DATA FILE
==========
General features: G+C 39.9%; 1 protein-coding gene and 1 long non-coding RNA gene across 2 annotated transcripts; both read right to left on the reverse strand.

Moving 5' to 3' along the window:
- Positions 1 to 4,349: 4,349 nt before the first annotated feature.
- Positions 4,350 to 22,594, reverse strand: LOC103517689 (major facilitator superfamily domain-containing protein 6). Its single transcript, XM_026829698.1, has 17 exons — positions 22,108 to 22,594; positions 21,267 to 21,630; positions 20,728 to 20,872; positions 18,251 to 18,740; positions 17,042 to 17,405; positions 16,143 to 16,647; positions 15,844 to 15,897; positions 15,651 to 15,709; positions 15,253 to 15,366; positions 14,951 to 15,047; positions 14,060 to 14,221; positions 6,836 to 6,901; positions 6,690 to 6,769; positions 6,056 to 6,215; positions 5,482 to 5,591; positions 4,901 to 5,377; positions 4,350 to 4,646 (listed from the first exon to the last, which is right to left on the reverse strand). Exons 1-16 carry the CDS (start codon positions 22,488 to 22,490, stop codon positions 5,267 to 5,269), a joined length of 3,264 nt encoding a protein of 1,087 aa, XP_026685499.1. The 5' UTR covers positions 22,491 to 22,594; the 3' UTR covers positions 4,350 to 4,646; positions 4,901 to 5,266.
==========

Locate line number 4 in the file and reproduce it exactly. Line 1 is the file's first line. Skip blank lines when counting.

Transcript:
- Positions 4,350 to 22,594, reverse strand: LOC103517689 (major facilitator superfamily domain-containing protein 6). Its single transcript, XM_026829698.1, has 17 exons — positions 22,108 to 22,594; positions 21,267 to 21,630; positions 20,728 to 20,872; positions 18,251 to 18,740; positions 17,042 to 17,405; positions 16,143 to 16,647; positions 15,844 to 15,897; positions 15,651 to 15,709; positions 15,253 to 15,366; positions 14,951 to 15,047; positions 14,060 to 14,221; positions 6,836 to 6,901; positions 6,690 to 6,769; positions 6,056 to 6,215; positions 5,482 to 5,591; positions 4,901 to 5,377; positions 4,350 to 4,646 (listed from the first exon to the last, which is right to left on the reverse strand). Exons 1-16 carry the CDS (start codon positions 22,488 to 22,490, stop codon positions 5,267 to 5,269), a joined length of 3,264 nt encoding a protein of 1,087 aa, XP_026685499.1. The 5' UTR covers positions 22,491 to 22,594; the 3' UTR covers positions 4,350 to 4,646; positions 4,901 to 5,266.